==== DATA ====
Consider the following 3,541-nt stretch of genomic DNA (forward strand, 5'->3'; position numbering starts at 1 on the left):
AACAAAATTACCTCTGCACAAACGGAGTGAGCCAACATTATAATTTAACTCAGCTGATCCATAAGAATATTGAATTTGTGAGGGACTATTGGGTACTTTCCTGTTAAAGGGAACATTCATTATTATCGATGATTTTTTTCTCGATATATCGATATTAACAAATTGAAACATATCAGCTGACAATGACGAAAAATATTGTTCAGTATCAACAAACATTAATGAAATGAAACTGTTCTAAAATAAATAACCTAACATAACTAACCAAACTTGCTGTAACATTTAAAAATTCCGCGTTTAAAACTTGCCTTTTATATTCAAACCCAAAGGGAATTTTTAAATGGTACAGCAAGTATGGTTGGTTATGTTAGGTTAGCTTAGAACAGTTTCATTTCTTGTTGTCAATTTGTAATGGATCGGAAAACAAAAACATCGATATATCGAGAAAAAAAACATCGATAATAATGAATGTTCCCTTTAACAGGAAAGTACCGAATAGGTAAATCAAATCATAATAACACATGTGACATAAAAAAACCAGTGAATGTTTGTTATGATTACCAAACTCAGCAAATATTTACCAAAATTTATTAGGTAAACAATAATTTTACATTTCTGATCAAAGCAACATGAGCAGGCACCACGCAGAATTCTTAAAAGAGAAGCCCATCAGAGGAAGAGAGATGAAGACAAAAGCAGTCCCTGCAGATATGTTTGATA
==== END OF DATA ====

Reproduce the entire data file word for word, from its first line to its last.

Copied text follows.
Consider the following 3,541-nt stretch of genomic DNA (forward strand, 5'->3'; position numbering starts at 1 on the left):
AACAAAATTACCTCTGCACAAACGGAGTGAGCCAACATTATAATTTAACTCAGCTGATCCATAAGAATATTGAATTTGTGAGGGACTATTGGGTACTTTCCTGTTAAAGGGAACATTCATTATTATCGATGATTTTTTTCTCGATATATCGATATTAACAAATTGAAACATATCAGCTGACAATGACGAAAAATATTGTTCAGTATCAACAAACATTAATGAAATGAAACTGTTCTAAAATAAATAACCTAACATAACTAACCAAACTTGCTGTAACATTTAAAAATTCCGCGTTTAAAACTTGCCTTTTATATTCAAACCCAAAGGGAATTTTTAAATGGTACAGCAAGTATGGTTGGTTATGTTAGGTTAGCTTAGAACAGTTTCATTTCTTGTTGTCAATTTGTAATGGATCGGAAAACAAAAACATCGATATATCGAGAAAAAAAACATCGATAATAATGAATGTTCCCTTTAACAGGAAAGTACCGAATAGGTAAATCAAATCATAATAACACATGTGACATAAAAAAACCAGTGAATGTTTGTTATGATTACCAAACTCAGCAAATATTTACCAAAATTTATTAGGTAAACAATAATTTTACATTTCTGATCAAAGCAACATGAGCAGGCACCACGCAGAATTCTTAAAAGAGAAGCCCATCAGAGGAAGAGAGATGAAGACAAAAGCAGTCCCTGCAGATATGTTTGATA